Following in the footsteps of Émilie du Châtelet, Andrea Ghez

Find out more about the Noble Prize winners in Physics.

An inheritor of Émilie du Châtelet, Andrea Ghez

On Tuesday, among others, the German astrophysicist Reinhard Genzel from the Max Planck Institute for Extraterrestrial Physics in Garching near Munich received the Nobel Prize in Physics. He and US astronomer Andrea Ghez will receive half of the award for the research on black holes, the other half is given to British mathematician and theoretical physicist Roger Penrose. 

You can read the full article in german on here:

The 55-year-old US cosmologist Andrea Ghez, who also published a highly praised children’s book “You Can Be a Woman Astronomer” in 1995, is only the fourth woman to receive the Nobel Prize in Physics.The majority of Nobel Prize winners in science are male and often over 70.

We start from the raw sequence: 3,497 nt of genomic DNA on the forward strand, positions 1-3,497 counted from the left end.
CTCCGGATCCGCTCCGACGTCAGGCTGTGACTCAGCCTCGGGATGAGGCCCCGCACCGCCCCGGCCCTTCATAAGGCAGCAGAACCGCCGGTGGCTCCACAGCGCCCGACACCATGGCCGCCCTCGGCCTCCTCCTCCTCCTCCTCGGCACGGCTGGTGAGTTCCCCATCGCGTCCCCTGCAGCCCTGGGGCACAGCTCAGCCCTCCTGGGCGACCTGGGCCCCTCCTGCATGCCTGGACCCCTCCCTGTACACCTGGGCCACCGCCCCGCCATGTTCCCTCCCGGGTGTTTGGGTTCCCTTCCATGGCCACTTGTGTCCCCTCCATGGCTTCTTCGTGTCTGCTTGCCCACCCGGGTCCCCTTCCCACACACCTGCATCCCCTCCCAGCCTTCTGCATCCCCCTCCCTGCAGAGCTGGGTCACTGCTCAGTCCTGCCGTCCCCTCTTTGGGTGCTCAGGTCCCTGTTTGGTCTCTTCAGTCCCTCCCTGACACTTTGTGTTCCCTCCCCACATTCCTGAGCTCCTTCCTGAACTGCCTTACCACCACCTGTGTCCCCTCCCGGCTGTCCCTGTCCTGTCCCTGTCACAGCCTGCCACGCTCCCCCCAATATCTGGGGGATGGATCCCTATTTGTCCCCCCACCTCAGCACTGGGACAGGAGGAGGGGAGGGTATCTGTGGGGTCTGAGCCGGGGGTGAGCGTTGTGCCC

The recent Nobel Prize winner in Physics Andrea Ghez says that she hopes to inspire young women to enter the field. There is so much more to explore than black holes, she says.

 The imbalance between men and women is particularly significant in the case of scientific prizes: while there have been at least 17 female Nobel Peace Prize winners and 15 female Nobel Prize winners in literature to date, there have been far fewer in medicine (12), chemistry (5) and physics (3). Among the Nobel Prize winners in economics, only two women have won the award.

Thank you fellow Dieter Suisky for this great article!

On our website you can find out about another great female scientist named Emilie du Chatelet, who made significant contributions to science:

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